Scotland

Hepatitis E virus found in Scottish shellfish

Shellfish Image copyright Getty Images
Image caption Tests revealed HEV in eight blue mussels and an oyster

Shellfish bought from stores in Glasgow and the east coast have been found to contain the hepatitis E virus (HEV).

A team from Glasgow Caledonian University (GCU) found traces of the virus in eight blue mussels and one oyster after testing 310 samples.

It is the first time HEV has been found in commercially sold shellfish harvested from Scottish waters.

Hepatitis E is generally a mild disease but can be more serious for pregnant women.

The infection usually manifests itself in flu-like symptoms, jaundice, tiredness, fever, and vomiting and can also cause problems for those contracting it through blood transfusions.

'Food processing'

The shellfish tested in the study were bought from four supermarkets in the Glasgow area and a fishmonger on the east coast, although the individual outlets have not been named.

Researchers are now calling for further UK studies into food-borne transmission of the infection.

The most recent figures from 2016 show the number of laboratory-diagnosed cases of HEV in Scotland increased to 206 from just 13 in 2011.

Previous cases of HEV were linked to contaminated pork meat and soft fruit in Europe.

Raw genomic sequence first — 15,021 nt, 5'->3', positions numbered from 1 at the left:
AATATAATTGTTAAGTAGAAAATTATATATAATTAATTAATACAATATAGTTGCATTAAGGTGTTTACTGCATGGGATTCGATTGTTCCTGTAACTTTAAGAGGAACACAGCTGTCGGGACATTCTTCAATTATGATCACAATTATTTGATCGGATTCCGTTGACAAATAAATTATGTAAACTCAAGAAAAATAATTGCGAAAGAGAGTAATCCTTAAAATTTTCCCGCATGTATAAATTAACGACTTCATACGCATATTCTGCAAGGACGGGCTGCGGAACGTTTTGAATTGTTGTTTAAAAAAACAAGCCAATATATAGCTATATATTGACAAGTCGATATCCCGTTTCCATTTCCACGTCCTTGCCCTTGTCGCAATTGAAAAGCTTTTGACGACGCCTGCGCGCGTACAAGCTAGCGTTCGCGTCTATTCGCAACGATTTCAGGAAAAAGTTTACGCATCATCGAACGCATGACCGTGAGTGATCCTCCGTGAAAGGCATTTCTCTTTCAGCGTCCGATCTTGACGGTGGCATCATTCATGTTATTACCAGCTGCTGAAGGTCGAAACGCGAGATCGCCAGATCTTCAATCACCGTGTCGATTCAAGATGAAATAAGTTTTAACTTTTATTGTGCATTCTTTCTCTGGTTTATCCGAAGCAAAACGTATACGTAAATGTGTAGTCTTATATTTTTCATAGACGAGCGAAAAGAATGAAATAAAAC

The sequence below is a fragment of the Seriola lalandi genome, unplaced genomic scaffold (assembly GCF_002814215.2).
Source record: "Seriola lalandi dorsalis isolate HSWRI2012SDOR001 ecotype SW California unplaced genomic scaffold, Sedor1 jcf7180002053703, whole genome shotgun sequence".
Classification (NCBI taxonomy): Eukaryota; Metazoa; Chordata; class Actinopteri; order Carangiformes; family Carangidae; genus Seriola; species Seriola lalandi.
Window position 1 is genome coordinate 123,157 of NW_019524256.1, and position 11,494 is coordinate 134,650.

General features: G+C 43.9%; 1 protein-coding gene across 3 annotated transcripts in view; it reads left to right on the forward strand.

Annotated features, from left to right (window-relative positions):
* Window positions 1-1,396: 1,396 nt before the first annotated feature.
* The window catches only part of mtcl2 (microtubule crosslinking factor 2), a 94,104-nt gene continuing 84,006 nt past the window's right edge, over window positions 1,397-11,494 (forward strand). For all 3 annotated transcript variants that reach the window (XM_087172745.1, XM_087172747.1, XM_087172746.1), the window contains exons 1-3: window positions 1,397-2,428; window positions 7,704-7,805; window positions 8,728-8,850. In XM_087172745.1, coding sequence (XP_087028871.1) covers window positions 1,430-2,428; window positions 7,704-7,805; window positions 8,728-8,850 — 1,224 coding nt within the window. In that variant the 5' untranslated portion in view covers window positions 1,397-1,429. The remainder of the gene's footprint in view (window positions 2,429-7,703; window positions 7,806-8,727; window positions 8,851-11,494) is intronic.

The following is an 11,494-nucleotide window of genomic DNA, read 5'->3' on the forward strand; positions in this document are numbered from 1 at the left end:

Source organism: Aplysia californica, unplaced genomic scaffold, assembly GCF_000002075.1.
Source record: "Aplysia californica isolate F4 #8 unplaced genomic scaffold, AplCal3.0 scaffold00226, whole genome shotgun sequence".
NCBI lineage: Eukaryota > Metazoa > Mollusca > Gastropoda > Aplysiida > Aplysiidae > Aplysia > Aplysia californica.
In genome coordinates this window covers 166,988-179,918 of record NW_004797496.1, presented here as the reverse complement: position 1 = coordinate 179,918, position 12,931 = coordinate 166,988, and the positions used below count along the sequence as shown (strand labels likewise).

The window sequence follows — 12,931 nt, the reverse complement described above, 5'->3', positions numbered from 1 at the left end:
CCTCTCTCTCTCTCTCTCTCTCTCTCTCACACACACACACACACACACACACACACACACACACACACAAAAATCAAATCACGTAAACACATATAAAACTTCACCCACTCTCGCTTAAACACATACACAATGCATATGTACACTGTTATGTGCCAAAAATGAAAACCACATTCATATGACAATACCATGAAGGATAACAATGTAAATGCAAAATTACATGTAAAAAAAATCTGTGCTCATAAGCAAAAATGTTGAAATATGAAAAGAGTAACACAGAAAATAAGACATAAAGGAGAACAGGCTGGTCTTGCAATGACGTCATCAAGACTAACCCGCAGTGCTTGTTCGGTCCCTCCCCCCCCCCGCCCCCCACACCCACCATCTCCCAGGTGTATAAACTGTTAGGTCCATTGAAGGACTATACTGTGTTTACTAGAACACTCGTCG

Image copyright Getty Images
Image caption The study marks the first time that HEV has been found in shellfish in Scottish waters

Prof Linda Scobie, principal investigator of the GCU study, said: "We don't know at what point in the food processing chain this contamination occurred.

"There are significant gaps in our knowledge with HEV in the UK, we don't know how much virus is required to cause infection, unlike the norovirus where you only need a few particles to cause acute illness.

"What we do know is more people are being diagnosed and if they have particular medical conditions then they are at risk of becoming very ill."

Unlike oysters, which are traditionally eaten raw, mussels are less likely to pose a risk of HEV infection to consumers because they are normally cooked before being eaten.

The authors, writing in the academic journal Food and Environmental Virology, said: "The present study is the first to demonstrate the occurrence of HEV in commercially harvested Scottish mussels sold at retail, albeit at low levels, 2.9%."

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